Study Overview:
This project will address a critical gap in understanding the correlates of chronic memory loss in autoimmune encephalitis with an emphasis on identifying and testing potential pharmacotherapies. Specifically, the proposal will investigate if antibody-induced seizures alter neurogenesis in autoimmune anti-NMDA receptor encephalitis and whether reduced neurogenesis occurs in parallel with impairment of memory in mice.

Specific Aims:

  • Establish if seizures and memory impairment induced by neuronal autoantibodies in anti-NMDA receptor encephalitis are accompanied by depletion of the stem cell population in the hippocampus of mice
  • Establish the role of inflammation in aberrant neurogenesis and memory loss in autoimmune encephalitis with seizures

Impact:
Successful completion of this project will improve our understanding of the pathogenesis of cognitive failure in autoimmune encephalitis and other chronic autoimmune disorders of the brain and will lay the groundwork for identifying potential pharmacotherapies for this devastating condition with a focus on harnessing neuroinflammation. 

Dr. Augusto Leonardo

The role of host amino acid metabolism in behavioral changes during latent toxoplasmosis

Led by Dr. Augusto Leonardo

Dr. Augusto Leonardo completed his PhD at the Federal University of Sao Pauloand had his postdoctoral training at Indiana University School of Medicine. His lab aims to understand the host cell metabolism changes in neuroinflammation, neurodegeneration caused by chronic Toxoplasma gondii infection.

Study Overview:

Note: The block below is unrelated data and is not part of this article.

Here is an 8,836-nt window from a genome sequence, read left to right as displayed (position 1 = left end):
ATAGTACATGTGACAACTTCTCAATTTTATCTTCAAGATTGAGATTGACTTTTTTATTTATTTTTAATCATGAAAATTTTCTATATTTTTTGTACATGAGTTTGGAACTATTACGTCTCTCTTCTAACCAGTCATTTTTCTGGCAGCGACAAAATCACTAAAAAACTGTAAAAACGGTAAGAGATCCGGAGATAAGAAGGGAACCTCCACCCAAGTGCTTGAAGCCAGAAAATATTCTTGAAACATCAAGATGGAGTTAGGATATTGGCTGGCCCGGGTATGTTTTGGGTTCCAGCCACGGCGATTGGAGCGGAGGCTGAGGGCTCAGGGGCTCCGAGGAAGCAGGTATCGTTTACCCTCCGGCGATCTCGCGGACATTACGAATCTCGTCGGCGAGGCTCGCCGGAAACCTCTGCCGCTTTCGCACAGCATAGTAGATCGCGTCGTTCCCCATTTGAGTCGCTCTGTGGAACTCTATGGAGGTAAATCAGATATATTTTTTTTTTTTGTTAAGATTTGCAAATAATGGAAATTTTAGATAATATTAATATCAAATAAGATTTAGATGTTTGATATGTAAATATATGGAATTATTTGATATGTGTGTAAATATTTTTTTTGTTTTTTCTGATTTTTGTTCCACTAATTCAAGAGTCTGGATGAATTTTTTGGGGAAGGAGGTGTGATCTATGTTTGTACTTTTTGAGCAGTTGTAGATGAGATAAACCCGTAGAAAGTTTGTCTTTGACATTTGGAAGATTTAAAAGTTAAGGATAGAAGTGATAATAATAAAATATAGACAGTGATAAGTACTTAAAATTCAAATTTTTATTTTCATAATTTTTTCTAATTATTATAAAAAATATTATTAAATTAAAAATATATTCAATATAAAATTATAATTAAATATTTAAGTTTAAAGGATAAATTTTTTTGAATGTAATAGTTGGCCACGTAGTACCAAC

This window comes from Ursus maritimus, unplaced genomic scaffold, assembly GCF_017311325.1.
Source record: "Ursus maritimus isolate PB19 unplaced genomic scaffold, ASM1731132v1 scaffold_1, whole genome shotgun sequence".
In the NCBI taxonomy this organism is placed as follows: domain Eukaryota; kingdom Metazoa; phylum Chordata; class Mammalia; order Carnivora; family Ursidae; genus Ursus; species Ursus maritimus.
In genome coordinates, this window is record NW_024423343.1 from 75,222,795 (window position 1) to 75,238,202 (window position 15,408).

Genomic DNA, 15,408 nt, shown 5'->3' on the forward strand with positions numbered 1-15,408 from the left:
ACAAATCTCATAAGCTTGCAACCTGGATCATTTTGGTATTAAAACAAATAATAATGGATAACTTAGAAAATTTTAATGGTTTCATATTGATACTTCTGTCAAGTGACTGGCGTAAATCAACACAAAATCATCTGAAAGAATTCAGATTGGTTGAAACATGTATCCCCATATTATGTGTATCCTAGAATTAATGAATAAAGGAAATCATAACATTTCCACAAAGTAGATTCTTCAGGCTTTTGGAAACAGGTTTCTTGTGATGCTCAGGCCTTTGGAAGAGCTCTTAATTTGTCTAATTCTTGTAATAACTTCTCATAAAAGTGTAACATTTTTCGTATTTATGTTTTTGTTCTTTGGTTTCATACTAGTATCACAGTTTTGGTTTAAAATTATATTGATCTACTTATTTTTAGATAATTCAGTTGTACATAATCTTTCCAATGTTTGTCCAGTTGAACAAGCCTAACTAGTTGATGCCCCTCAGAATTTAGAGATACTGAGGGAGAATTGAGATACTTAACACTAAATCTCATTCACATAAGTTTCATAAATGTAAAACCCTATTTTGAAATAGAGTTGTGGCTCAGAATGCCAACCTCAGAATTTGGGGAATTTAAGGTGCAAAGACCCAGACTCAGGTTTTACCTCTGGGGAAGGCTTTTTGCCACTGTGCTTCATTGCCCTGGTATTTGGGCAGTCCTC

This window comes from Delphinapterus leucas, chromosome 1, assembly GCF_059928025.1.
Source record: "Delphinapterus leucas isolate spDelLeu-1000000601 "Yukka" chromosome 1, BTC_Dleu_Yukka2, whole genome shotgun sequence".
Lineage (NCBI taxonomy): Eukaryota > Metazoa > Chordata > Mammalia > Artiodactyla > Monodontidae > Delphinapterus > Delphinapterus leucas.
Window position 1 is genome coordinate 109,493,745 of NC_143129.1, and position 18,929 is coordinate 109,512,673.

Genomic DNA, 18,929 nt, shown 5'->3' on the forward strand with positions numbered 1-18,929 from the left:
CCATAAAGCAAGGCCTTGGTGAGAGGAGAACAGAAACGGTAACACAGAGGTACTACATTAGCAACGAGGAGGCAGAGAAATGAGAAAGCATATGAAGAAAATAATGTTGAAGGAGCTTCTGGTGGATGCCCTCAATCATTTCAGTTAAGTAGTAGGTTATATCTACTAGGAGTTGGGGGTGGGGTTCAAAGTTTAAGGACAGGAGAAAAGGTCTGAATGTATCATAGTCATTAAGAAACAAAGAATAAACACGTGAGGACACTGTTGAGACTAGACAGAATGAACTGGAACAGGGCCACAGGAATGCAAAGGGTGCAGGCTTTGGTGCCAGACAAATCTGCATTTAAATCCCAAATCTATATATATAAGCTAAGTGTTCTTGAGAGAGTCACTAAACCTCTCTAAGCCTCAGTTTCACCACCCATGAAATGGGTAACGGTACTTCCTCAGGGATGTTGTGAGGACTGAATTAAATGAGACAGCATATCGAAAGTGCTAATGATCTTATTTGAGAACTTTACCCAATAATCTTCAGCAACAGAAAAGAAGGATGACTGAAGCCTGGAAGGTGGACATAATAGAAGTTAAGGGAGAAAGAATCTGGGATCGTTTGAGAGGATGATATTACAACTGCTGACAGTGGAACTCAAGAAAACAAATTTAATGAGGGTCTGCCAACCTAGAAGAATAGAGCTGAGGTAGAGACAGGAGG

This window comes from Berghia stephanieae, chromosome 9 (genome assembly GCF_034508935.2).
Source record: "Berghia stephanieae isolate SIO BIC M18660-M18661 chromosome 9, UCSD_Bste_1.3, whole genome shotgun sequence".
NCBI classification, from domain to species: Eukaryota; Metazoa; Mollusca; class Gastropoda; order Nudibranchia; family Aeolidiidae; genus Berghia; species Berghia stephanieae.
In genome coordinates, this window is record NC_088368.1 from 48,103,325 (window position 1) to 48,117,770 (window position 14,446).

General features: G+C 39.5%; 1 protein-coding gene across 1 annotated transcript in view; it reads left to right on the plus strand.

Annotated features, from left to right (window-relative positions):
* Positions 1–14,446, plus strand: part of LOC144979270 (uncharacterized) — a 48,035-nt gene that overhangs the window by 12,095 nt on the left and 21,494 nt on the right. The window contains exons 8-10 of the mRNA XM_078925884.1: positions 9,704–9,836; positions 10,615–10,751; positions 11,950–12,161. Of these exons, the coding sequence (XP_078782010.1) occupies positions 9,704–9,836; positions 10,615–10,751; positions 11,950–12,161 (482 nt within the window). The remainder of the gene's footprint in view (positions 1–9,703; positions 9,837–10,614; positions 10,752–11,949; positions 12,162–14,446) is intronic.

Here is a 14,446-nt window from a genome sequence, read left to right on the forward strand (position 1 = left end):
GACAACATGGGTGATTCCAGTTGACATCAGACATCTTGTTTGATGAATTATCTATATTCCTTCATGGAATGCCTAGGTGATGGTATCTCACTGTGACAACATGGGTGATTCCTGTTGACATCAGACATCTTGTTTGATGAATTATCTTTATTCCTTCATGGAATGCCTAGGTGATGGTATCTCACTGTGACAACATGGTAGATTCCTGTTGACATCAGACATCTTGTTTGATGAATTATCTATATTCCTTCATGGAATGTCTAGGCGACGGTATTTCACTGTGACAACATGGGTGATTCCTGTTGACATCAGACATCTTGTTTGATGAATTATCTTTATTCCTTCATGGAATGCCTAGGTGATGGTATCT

This proposal addresses the function of amino acid metabolism in neuroinflammation, neurodegeneration caused by chronic toxoplasmosis

Specific Aims:

  • Identify the role of host amino acid content in neurological alterations caused by Toxoplasma infection.
  • Elucidate the mechanism by which amino acid metabolic pathways coordinate theneuroinflammation and neurodegeneration of chronically infected mice.

Impact:
These studies capitalize on our novel finding that Toxoplasma infection depletes host amino acids in ways that facilitate the infection. Resolving the mechanism underlying this discovery will provide much needed insight into how the parasite establishes a chronic infection and causes neurological alterations putting us in a better position to develop novel therapies to treat chronic toxoplasmosis in patients.

Dr. Peng Zhong

Dysfunction of Lateral Hypothalamic Sleep Neurons in Alzheimer's Disease

Led by Dr. Peng Zhong

Dr. Zhong’s research aims to unravel the neural underpinnings of causal relationship between sleep disturbance and neurodegenerative disorders with the ultimate goal of learning how to repair the diseased nervous systems. Taking advantage of multiple state-of-the-art techniques (e.g., gene profiling, virus-mediated circuit tracing, in vivo calcium imaging/optrode recording, ex vivo patch clamp recording, optogenetic/chemogenetic manipulation and gene manipulation), his work takes a multifaceted but integrated experimental approach for interrogating the neural circuits controlling sleep and studying the pathophysiology of sleep circuits in the generation of sleep disorders and neuropsychiatric/neurodegenerative disorders.


Study Overview: